(AFP) – Often compared to legendary Japanese director Hayao Miyazaki, his compatriot Mamoru Hosoda explodes the codes of animation in “Belle”, in theaters Wednesday, showing that the virtual world can be both “hard” and “terrible” and “positive”.
In the French version of this film which brings a radical and ultra-contemporary look on social networks, their contributions and their excesses, the actress and singer Louane, revealed in “The Bélier family”, interprets the songs and lent her voice to the main character.
Suzu is a contemporary Japanese teenager, shy and broken by the accidental death of her mother when she was little. She invents a double life on the internet where she finds a taste for singing and finds herself becoming the musical muse of millions of young people.
The metamorphosis is complete. Suzu becomes Belle and the uniform of the sad little schoolgirl gives way to a flamboyant look of a diva with a magnetic voice in this virtual world generated by an application called “U”.
As she adds up the fans, Suzu suffers a surge of hate online. Instead of being defeated, she will use her avatar to resist it.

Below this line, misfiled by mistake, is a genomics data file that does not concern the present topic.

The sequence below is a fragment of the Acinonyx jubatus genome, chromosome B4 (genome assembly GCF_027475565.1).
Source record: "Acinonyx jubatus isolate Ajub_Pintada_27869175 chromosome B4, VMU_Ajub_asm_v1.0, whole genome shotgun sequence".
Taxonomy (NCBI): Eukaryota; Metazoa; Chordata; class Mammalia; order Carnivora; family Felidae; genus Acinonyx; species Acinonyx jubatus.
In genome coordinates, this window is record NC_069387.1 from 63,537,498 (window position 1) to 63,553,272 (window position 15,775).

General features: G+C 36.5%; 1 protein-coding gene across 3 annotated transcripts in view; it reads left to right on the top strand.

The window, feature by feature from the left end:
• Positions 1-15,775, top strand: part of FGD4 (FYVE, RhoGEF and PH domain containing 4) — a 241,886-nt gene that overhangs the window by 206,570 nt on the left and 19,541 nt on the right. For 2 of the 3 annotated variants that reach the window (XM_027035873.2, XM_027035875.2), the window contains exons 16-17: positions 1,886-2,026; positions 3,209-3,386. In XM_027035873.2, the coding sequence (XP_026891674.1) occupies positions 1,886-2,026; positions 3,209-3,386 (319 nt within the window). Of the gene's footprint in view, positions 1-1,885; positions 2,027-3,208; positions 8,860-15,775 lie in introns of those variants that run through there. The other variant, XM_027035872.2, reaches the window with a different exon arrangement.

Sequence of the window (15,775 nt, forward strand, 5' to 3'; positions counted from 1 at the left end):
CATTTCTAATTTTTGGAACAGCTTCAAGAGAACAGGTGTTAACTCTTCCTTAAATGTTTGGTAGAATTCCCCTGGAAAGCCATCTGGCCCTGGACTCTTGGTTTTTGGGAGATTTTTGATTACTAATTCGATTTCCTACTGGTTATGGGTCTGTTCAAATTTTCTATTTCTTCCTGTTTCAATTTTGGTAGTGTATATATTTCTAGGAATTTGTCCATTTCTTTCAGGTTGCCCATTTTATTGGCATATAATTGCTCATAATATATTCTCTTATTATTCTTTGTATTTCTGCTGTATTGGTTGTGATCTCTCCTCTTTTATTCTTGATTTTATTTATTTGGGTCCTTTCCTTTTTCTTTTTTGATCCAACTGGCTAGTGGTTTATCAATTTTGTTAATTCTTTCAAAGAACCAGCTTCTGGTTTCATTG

“For the young generation, the internet existed before they were born and is therefore inseparable from their world, we must accept it and learn to use it better,” Mamoru Hosoda told AFP, estimating that many filmmakers s ‘tie into the internet instead of showing young people how to take control of their destiny.
“We spend our time telling them how bad and dangerous it is”, lamented during the presentation of the film in Cannes the 54-year-old director, nominated for the Oscar in 2008 for “Miraï, my little sister”.
“Human relationships can be complex and extremely painful for young people. I wanted to show that this virtual world, hard and terrible as it can be, can also be positive”, underlines Mamoru Hosoda.
Formally daring with an explosion of colors, songs and action scenes, the film also intends to break the codes of the representation of girls in animation revealing how “young women are underestimated and not taken in. serious by society, “according to the director.
“It really annoys me to see these characters of young women treated as something sacred and unrelated to the reality of who they are,” he adds, anxious to allow his female characters to escape. “the oppression of having to be like everyone else”.